You’ve seen this movie before.
A young social outcast male attempts to win the affection of a young lady while all the while secretly trying to gain the acceptance of his peers.
Oh yes, you’ve seen this movie before; it was called Rushmore.
Napoleon Dynamite is little more than a dumb-downed version of Wes Anderson’s 1998 film.
Instead of being set in an expensive private school for boys, Napoleon Dynamite takes place in a rural, public high school in Preston, Idaho. You’d think that a locale exciting as Preston would play host to a variety of interesting people.
Instead of developing the narrative through having an actual plot with well-developed characters, director Jared Hess uses poorly-executed stereotypes and an abundance of mullets to win over the audience.
The best way to describe Jon Heder’s portrayal of Napoleon is to picture what you’d get if Max Fischer from Rushmore, Milton from Office Space and Carrot Top somehow combined DNA to make an ADHD ubernerd.
Tina Majorino, plays Napoleon’s love interest, Deb. Like Margaret Yang in Rushmore, the shy, but cute girl shows affection to a too-cool-for-school protagonist.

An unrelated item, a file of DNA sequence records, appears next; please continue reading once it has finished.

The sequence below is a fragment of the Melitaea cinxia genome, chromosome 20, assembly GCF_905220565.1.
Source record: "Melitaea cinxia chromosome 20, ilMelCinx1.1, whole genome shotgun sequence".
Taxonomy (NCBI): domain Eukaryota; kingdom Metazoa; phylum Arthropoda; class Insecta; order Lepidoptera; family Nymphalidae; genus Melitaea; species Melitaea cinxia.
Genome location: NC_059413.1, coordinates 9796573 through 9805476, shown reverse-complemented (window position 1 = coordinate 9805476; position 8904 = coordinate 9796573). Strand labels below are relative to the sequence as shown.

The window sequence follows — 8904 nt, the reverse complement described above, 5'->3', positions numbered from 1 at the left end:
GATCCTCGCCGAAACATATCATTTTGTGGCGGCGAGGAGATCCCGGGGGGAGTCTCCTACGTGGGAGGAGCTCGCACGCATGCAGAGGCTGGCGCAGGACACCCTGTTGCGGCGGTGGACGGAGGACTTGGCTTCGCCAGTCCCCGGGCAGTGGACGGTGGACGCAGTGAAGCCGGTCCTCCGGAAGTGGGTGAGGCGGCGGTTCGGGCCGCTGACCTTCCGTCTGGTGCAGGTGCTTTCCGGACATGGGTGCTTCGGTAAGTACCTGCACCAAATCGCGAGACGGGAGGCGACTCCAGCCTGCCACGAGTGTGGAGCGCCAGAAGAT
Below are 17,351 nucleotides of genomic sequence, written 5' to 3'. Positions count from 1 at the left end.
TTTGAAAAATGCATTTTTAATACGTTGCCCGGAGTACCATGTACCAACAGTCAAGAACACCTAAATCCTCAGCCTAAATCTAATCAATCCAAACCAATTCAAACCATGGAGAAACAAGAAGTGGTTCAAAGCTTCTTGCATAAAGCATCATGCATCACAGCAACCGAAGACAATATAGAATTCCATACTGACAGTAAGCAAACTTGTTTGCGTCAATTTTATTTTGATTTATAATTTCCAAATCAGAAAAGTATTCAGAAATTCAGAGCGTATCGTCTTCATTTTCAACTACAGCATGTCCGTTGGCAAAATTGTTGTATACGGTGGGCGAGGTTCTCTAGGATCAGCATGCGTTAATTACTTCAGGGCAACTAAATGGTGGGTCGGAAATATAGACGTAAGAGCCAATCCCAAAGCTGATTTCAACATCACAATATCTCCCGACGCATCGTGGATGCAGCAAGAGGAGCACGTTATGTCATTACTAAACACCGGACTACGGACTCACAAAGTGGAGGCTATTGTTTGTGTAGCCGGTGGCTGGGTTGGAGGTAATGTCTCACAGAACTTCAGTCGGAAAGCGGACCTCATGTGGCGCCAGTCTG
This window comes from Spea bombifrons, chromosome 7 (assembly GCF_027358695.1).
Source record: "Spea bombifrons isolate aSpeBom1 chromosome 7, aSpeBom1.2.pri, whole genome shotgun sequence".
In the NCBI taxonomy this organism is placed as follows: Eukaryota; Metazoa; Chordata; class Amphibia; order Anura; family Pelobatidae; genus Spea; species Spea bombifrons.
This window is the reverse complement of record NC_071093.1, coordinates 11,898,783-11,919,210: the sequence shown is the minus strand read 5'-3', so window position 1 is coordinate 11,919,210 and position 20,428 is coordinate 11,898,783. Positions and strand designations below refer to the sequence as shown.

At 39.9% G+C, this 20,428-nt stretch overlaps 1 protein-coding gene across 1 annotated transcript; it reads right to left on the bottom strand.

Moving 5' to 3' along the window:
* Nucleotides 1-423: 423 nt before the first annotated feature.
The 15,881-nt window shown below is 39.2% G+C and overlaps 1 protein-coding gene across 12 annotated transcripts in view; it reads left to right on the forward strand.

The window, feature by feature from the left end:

The first hour and 15 minutes consists of a pointless sequence of events in Napoleon’s life. We’re introduced to his computer geek brother and trapped-in-the-past uncle.
It’s only with 20 minutes left in the film that some semblance of a plot emerges. Even then a plot is a stretch. In order to help his friend Pedro (Efren Ramirez), Napoleon decides to help him with his student council campaign against preppy girl Summer (Haylie Duff).
Pedro, lacking in his English and interpersonal skills, bombs his address to the student body. It isn’t until Napoleon’s performance toward the end of the movie that captivates the hearts and minds of his classmates who have ridiculed him throughout his high school life.
There, I’ve spoiled it for you and saved you $8 and two hours of your life in the process.
Lucas Murray can be reached at firstname.lastname@example.org.